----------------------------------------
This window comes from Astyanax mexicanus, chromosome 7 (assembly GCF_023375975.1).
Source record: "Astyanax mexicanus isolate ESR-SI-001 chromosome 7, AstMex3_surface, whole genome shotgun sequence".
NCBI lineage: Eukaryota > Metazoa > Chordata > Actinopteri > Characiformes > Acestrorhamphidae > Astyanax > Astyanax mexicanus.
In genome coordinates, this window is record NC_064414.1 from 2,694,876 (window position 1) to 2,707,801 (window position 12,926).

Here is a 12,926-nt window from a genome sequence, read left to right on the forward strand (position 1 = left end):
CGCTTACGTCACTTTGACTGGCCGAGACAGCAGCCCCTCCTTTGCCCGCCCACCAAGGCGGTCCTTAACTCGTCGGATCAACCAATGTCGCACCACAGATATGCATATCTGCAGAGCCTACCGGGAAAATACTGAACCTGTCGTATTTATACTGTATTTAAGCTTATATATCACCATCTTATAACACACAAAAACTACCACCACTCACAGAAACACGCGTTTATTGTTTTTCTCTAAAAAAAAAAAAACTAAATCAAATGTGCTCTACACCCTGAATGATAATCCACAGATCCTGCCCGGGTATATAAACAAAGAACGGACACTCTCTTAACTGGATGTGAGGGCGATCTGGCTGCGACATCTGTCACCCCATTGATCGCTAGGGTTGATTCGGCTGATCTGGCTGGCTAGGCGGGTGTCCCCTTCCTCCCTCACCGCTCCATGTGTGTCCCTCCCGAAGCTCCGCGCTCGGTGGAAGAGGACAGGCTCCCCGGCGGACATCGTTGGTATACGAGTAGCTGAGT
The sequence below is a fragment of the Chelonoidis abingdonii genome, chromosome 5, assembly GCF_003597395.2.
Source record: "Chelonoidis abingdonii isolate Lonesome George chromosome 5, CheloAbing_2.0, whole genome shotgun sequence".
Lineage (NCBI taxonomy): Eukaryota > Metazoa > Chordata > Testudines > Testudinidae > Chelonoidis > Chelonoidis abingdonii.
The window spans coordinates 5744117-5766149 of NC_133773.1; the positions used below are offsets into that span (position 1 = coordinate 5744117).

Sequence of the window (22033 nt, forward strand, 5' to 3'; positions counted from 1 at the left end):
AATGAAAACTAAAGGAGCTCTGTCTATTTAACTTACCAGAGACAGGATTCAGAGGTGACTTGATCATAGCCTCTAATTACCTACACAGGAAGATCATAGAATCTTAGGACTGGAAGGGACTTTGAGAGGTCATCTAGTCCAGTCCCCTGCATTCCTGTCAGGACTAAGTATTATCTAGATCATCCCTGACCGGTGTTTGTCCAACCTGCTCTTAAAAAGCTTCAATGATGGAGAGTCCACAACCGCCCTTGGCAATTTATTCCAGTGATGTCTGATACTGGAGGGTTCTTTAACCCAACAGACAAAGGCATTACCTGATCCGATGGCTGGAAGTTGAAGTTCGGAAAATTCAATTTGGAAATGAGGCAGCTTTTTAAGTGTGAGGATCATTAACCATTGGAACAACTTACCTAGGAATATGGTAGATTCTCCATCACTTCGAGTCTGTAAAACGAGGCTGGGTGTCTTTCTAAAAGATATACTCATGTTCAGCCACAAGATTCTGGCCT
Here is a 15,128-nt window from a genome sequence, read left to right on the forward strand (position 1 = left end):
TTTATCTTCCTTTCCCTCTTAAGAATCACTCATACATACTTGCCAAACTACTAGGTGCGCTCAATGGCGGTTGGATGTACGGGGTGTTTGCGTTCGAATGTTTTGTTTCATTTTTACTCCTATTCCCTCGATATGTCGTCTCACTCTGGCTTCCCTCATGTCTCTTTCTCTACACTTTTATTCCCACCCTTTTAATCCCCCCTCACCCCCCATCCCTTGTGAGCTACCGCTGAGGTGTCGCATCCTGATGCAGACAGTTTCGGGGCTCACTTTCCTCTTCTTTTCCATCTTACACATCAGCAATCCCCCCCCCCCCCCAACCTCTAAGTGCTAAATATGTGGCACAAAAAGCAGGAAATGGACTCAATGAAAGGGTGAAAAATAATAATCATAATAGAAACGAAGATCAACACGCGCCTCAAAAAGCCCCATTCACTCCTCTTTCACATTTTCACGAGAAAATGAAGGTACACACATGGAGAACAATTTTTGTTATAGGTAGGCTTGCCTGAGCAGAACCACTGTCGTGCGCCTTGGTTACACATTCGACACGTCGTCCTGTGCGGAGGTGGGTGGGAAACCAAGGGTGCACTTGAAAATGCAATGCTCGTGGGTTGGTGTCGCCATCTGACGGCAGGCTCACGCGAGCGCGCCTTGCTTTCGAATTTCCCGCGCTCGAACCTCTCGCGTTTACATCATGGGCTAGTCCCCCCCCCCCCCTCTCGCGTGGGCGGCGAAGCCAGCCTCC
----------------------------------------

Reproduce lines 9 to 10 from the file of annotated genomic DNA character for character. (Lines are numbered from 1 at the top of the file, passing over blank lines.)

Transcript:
Lineage (NCBI taxonomy): Eukaryota > Metazoa > Chordata > Testudines > Testudinidae > Chelonoidis > Chelonoidis abingdonii.
The window spans coordinates 5744117-5766149 of NC_133773.1; the positions used below are offsets into that span (position 1 = coordinate 5744117).